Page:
Sneaking forward, Adujan moved slowly, centimeter by centimeter, closer towards the quin pups. There were three of them, each the size of a large dog, still with their young coats, looking plush and soft. She wanted to pet and hug them, but Rain’s mount was having none of it, hissing at her whenever she approached. Zabu was his name, and he had a vicious temper and terrible breath, almost attacking her when she first drew near. She usually spent her free time with the quins, but in a month of travel, she had been unable to win Zabu’s trust or affection, denied the pleasure of holding a pup.
The hissing was getting louder, Zabu wary at her approach, and she froze, staring at his beady eyes. Roosequins were incredible animals, capable of using Heavenly Energy on instinct, tearing through armor like soft cheese with their sharp fangs and disemboweling talons. Swallowing her fear, she backed off slowly, trying not to panic at the threat contained within those beady brown eyes. Zabu bared his teeth at her, opening his mouth wide as if flexing his jaw, ready to tear flesh and bone. She had seen roosequin tear through flesh and it was a grisly sight, something she hoped to never experience firsthand.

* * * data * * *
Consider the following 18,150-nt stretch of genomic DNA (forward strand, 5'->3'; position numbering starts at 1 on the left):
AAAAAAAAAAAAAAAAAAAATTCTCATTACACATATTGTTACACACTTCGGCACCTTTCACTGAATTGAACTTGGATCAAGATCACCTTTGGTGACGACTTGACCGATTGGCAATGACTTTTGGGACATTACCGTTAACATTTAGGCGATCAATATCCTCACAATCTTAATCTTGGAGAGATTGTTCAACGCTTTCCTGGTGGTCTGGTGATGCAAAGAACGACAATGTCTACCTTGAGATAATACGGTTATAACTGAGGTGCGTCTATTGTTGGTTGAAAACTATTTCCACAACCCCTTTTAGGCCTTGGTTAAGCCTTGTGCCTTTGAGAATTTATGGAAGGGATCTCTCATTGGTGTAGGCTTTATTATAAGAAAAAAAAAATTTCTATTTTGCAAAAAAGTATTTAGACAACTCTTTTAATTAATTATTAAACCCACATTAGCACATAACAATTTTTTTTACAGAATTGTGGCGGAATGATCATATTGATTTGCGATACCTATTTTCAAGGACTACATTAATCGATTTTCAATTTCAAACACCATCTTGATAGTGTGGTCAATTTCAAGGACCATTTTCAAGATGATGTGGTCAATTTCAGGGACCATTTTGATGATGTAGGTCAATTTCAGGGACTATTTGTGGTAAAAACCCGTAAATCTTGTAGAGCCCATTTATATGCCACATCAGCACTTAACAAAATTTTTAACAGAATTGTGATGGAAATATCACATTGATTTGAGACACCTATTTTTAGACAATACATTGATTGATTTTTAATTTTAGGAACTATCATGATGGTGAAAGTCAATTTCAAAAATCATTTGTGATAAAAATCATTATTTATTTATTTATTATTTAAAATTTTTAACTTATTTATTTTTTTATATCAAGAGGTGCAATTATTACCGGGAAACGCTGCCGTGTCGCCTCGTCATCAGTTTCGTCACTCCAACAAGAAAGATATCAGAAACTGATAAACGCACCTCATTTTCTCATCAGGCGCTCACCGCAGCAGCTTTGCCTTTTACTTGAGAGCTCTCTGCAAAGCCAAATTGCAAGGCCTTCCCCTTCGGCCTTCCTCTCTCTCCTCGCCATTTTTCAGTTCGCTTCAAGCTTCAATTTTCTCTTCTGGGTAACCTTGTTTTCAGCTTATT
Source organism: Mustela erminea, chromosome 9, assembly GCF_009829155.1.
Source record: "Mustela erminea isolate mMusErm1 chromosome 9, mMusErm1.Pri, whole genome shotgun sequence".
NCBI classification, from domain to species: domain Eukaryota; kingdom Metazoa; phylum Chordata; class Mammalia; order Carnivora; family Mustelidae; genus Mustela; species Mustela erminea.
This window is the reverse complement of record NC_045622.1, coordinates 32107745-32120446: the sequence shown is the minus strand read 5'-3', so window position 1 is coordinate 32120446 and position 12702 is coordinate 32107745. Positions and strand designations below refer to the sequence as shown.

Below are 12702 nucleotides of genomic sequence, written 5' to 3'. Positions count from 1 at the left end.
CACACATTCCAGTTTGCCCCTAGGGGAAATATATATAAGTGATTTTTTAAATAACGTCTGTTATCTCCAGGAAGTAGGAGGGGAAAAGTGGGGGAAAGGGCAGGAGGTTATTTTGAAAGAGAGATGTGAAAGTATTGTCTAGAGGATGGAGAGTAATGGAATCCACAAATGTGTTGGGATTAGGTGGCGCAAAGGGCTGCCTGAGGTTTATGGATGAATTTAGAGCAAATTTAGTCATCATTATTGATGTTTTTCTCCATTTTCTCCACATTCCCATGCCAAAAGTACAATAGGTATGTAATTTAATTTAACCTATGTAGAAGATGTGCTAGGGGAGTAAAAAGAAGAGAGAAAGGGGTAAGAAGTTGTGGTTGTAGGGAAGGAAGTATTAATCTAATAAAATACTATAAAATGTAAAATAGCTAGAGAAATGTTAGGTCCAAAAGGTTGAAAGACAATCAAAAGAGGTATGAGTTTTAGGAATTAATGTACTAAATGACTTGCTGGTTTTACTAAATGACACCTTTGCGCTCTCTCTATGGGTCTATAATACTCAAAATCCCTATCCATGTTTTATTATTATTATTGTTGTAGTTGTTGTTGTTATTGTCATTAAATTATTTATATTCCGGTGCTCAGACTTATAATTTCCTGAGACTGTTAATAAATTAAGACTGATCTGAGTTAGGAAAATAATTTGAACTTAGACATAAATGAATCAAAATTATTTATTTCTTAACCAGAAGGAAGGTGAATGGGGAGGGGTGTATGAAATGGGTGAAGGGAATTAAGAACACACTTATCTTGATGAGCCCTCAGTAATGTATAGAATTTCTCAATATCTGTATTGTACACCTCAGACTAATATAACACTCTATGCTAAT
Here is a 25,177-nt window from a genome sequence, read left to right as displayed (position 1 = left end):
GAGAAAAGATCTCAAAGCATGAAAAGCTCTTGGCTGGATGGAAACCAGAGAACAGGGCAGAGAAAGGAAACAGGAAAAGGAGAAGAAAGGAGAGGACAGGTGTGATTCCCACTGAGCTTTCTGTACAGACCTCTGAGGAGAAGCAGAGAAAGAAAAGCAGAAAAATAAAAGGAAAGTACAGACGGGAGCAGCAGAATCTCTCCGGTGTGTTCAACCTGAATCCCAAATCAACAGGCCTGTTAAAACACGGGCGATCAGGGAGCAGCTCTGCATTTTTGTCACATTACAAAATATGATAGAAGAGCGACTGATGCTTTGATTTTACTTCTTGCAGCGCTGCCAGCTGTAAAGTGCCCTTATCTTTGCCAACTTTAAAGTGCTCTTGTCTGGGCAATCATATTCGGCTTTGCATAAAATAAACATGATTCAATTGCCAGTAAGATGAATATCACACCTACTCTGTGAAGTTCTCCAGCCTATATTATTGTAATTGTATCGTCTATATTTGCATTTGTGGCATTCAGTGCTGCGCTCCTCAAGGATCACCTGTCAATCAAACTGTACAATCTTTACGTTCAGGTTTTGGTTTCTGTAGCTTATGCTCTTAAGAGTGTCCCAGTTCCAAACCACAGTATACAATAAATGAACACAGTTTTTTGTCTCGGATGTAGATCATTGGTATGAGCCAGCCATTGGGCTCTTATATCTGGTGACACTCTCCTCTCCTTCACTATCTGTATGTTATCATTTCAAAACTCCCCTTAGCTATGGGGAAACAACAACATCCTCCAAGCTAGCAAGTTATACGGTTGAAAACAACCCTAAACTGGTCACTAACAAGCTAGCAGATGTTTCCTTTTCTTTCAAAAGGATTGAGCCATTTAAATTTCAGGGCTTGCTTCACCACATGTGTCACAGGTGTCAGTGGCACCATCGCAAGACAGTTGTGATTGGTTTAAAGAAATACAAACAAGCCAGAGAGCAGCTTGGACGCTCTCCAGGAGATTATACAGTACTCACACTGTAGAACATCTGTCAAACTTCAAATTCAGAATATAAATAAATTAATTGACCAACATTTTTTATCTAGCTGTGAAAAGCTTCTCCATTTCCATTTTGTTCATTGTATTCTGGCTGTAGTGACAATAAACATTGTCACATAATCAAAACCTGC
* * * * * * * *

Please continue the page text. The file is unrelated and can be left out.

“Zabu, heel.” She tried not to jump at the unexpected voice, Rain entering the stables. “Good boy, Zabu.” The quin ignored his rider, still focused on Adujan and she did her best to seem unthreatening. Roosequins were adorable, but deadly as well, and she had a healthy respect for them. Rain walked in front of her, scratching Zabu’s nose, and the quin immediately calmed down, sinking into the caress. Zabu seemed as friendly and affable as any other quin, a change so fast, Adujan almost worried she’d imagined the blood thirst in his eyes.
When she was confident her voice would not shake, she asked, “What are you doing here?” It was harsher than she intended, considering he had just helped her, possible even saved her life. Then again, if he trained his mount better, she wouldn’t have needed his help.